Why you shouldn't take that job offer

Congratulations if you have a solid position at a company and have been offered a new job.  This is a huge decision and might be the right direction for you, but you can't decide. If you didn't immediately accept the offer that doesn't mean it's not a good offer, but you also don't want to leave a steady successful job for the unknown.  Here are some indicators you should not accept the offer.

  1. The salary isn't what you were expecting. This is not the end of the road.  Try negotiating for a higher starting pay, better commission structure, or other benefits valuable to you.  If you aren't working with the right recruiter they might not try to get you your top dollar.  We strive to always get top candidates and our clients within a range that works for both parties. If one party feels they are getting screwed, it's not good for either of them. If you are employed and currently happy you have nothing to lose here - just ask for what you're worth, but have reason to support it.  Think about what you really bring to the table and not in terms of "well I deserve $80k because I made $70k at my last job".  Instead provide how you can increase revenue by a certain amount.  Justify your value.
  2. The company took too long to make the offer. Generally, a week after the last interview is an acceptable time frame to make the offer. If it took the company a month after your last contact to make the offer you either weren't their first choice or they might be a mess internally.  Sometimes there are good reasons for such a delay, but you should try to find out why the company suddenly had interest in you again.  Good talent is hard to find these days and companies must act quickly and realize they are not the ones in a position of power when it comes to top talent. 
  3. The interview didn't go well. The plans were changed at the last minute, the interview was rescheduled, or the attendees changed. A disorganized company will show its true colors in the interview process. The company should know its own interview process and not constantly change what's going on.  If your interactions at the company were not pleasant this might just be a one-off case but it also might be a company culture you don't mesh with.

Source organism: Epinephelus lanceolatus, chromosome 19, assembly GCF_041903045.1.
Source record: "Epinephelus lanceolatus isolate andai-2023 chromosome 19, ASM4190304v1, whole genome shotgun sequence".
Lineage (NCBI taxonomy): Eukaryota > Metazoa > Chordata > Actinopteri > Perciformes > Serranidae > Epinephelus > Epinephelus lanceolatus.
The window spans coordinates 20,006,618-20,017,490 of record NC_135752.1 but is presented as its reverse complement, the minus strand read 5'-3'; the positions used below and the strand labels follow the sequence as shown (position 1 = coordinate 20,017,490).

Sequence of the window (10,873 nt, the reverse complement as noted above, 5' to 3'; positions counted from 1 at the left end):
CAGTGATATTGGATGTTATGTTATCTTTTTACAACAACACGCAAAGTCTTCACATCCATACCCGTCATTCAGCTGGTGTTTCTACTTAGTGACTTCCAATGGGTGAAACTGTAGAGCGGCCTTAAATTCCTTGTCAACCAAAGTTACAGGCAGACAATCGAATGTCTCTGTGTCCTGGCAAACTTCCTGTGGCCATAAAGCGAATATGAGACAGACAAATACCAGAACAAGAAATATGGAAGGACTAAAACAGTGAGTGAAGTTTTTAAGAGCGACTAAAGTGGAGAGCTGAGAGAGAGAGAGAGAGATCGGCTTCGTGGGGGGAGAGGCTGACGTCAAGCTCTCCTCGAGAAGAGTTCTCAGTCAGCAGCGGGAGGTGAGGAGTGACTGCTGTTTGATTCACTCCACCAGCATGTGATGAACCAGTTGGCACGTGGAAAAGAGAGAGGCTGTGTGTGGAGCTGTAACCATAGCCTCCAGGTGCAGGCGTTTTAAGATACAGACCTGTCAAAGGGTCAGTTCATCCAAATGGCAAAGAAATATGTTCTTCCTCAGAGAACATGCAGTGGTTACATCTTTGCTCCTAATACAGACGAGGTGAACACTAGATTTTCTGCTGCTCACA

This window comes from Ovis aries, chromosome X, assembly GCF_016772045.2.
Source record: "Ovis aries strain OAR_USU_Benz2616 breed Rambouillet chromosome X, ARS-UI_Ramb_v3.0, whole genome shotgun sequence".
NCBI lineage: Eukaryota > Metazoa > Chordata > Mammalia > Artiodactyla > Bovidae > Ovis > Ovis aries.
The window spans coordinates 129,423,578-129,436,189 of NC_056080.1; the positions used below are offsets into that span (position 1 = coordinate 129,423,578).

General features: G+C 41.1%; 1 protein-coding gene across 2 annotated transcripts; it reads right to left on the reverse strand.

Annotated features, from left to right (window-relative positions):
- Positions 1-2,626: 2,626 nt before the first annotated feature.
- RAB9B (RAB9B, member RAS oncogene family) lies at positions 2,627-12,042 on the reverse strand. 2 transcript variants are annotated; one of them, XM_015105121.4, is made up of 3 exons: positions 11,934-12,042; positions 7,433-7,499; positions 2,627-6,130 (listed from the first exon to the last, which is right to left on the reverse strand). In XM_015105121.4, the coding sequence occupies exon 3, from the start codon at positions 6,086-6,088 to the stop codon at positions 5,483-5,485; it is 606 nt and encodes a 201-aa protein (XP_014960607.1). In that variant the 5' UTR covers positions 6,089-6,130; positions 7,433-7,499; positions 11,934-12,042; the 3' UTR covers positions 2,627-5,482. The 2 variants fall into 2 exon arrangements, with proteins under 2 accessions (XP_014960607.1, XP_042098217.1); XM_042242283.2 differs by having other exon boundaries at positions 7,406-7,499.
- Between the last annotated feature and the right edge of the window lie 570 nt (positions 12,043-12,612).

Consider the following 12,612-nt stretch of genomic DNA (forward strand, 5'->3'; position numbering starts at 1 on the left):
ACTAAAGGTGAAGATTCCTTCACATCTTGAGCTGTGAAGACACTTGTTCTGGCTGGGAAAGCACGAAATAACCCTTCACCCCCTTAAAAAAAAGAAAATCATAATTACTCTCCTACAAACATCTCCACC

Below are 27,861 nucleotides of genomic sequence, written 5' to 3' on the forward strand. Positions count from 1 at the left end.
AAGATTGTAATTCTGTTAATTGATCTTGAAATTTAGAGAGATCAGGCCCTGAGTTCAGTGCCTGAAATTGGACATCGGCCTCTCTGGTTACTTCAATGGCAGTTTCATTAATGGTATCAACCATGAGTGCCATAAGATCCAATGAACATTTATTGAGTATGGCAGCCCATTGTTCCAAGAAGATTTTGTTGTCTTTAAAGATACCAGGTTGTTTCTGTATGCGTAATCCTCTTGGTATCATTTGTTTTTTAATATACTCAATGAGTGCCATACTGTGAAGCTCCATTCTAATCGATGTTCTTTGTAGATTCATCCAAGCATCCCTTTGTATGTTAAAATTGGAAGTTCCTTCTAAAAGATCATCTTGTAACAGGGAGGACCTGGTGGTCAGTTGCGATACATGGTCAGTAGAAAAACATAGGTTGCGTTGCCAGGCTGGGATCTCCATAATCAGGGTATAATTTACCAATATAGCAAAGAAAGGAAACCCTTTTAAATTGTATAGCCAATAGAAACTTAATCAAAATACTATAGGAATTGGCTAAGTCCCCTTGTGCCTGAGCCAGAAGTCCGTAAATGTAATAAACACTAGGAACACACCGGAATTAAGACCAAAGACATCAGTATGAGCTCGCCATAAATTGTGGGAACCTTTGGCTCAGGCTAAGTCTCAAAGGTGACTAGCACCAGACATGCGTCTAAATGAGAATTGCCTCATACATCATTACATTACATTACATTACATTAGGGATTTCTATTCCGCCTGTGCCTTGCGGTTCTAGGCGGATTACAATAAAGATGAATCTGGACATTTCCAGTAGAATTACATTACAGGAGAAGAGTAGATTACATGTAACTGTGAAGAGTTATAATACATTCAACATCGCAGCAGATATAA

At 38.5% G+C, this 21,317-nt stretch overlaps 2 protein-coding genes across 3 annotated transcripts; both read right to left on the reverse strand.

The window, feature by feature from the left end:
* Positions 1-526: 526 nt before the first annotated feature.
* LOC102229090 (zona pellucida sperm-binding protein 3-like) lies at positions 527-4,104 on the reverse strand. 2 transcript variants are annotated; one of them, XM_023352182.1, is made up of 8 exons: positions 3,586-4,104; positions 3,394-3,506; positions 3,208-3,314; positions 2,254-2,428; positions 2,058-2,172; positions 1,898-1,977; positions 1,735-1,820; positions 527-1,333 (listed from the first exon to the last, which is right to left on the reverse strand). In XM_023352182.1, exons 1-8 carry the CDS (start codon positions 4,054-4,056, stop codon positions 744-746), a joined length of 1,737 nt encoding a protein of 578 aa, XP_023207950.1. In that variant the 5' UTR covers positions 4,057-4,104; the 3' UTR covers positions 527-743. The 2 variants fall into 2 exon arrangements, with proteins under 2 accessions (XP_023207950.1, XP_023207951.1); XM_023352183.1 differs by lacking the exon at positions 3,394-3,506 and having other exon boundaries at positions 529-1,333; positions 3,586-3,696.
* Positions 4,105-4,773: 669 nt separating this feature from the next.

4. You're not excited about it.  It's normal to have cold feet when it comes to big decisions, but you should feel some glimmer of excitement or gut feeling that this is the right move for you.
  5. The offer is a bait and switch. Make sure the title is the same as what you were expecting.  This is a surprising but often heard complaint that companies are not realistic throughout the hiring process when it comes to the job responsibilities, pay, and benefits. It's always a good idea to have these things in writing. Again, everything in life is negotiable so don't give up on the offer without explanation.  Go back to your recruiter, or the hiring manager and explain your hesitation and go from there.  If you don't have a recruiter ask the company exactly what the benefits are - often companies offer stock options or tuition reimbursement but don't think to bring this up with job candidates.  If you aren't comfortable negotiating for yourself, use a good recruiter to work on your behalf.

We can help you make the right decision with your next career move. Contact us now at zach@stratussearch.com to find out about exciting opportunities in your field.